Under the best of circumstances, the holiday season can be difficult for many people. While it is a time for celebration and joyous family reunions for many people, it is also a time of depression and sadness for others. There are many reasons for depression during the holiday seasons such as lost family members, physical separation, illnesses, and dozens of other reasons for the holiday blues. In addition to the normal set of mental health problems associated with the holiday, 2020 has given us another set of obstacles – COVID-19.
The Coronavirus has caused our lives to change drastically. Due to the nature of this highly contagious disease, we have had to change our normal lives. In public settings we need to wear masks and socially distance to reduce the chance of spreading the virus. Many of the businesses we have frequented have either closed, reduced hours, or limited the contact we have had in the past. Restaurants have reduced occupancy and relied on takeout or delivery services to operate. Sporting events are taking place without spectators, and our normal interactions with our fellow fans have changed. And many of our jobs are now done remotely without the face-to-face meeting with co-workers.
But probably the most painful change has been the direct effect of the virus. So far over 330,000 Americans have died from the virus, which in less than one year, is more than any war that the United States have been involved in. For the families that lost loved ones during the year to Coronavirus, this was a heart-breaking holiday season. In addition, millions more have been infected by COVID-19. While the vast majority have recovered, many more will have lingering effects on their heart, lungs, and other organs for the foreseeable future. These situations have and will take a toll on the mental health and wellness of millions of families for years to come.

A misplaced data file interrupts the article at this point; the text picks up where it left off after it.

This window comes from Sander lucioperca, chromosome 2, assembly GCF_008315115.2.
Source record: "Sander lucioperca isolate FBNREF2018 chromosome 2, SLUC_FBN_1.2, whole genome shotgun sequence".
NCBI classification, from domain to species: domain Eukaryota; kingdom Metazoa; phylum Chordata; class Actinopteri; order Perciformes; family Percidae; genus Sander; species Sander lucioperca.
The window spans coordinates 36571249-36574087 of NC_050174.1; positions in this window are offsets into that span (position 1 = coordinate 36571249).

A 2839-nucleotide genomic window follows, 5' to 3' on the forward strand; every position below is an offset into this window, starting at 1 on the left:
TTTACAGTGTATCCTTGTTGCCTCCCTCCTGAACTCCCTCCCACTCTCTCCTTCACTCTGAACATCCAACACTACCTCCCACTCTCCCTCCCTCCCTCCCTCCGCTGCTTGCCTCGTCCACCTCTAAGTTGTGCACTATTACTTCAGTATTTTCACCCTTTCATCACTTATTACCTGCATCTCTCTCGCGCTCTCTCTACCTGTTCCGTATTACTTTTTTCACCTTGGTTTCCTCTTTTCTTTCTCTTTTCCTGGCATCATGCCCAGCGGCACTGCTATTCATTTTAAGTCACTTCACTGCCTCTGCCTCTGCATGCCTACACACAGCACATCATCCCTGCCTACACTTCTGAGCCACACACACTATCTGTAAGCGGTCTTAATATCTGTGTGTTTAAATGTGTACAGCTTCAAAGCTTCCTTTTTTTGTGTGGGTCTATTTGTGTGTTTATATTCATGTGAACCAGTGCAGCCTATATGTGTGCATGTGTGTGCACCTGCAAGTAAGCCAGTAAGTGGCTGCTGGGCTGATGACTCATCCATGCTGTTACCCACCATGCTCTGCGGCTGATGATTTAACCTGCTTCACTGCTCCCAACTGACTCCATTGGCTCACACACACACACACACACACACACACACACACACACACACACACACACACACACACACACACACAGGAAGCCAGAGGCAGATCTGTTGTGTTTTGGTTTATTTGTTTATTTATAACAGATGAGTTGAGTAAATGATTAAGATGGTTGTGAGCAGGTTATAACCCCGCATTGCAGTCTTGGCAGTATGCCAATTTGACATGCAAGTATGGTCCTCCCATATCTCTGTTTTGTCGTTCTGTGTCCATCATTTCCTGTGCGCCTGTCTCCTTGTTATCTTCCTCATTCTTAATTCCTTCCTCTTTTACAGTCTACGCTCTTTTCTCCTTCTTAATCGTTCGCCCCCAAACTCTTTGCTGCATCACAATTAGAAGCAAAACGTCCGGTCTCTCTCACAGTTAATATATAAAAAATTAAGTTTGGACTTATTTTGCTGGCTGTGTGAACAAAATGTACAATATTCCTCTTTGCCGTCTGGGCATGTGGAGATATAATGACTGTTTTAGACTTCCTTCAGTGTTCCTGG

If you have been impacted by the virus, what can you do? The most important thing that you can do for yourself and your family is contact a mental health professional. Each community has agencies that are specialized in helping people cope with feelings of sadness and depression. During this troubling holiday season, it is a more crucial service than ever. If you do not feel that you need to contact a mental health professional, there are still things that you can do to help with your feelings.
Have Contact with Someone
Presently visits to other people’s homes are not a good idea. With the virus spreading at a rapid rate, personal contact with others is discouraged. Instead, technology is available to keep in contact with friends and relatives. Video calls can be done on your phone, tablet or laptop and you can communicate with others and make it seem you are almost in the same room. Other options are calling someone on the phone, texting or emailing. The important thing is that contacting someone can help fight the blues.
During the year we have spent a lot of extra time at home with our families. To help pass along the time we have come up with activities that can be done as a family. We have had weekly game nights when we will play a board game or family video game. Saturday nights have become movie nights where we will get some popcorn and candy and put on our favorite movies. Other activities that you can do as a family are biking, hiking, and working around the house.
Taking Care of Your Body
While you are staying at home more than normal it is still important to take care of your body. Even though you cannot do all of the things that you have done in the past you can still take care of yourself. To do so make sure that your diet is good. During the pandemic we can be tempted to bad eating habits, so getting back to eating properly can help. Also, get a little exercise. Whether you are inside or outside, do some activities that can help your body. Taking care of your body, can help take care of your mind.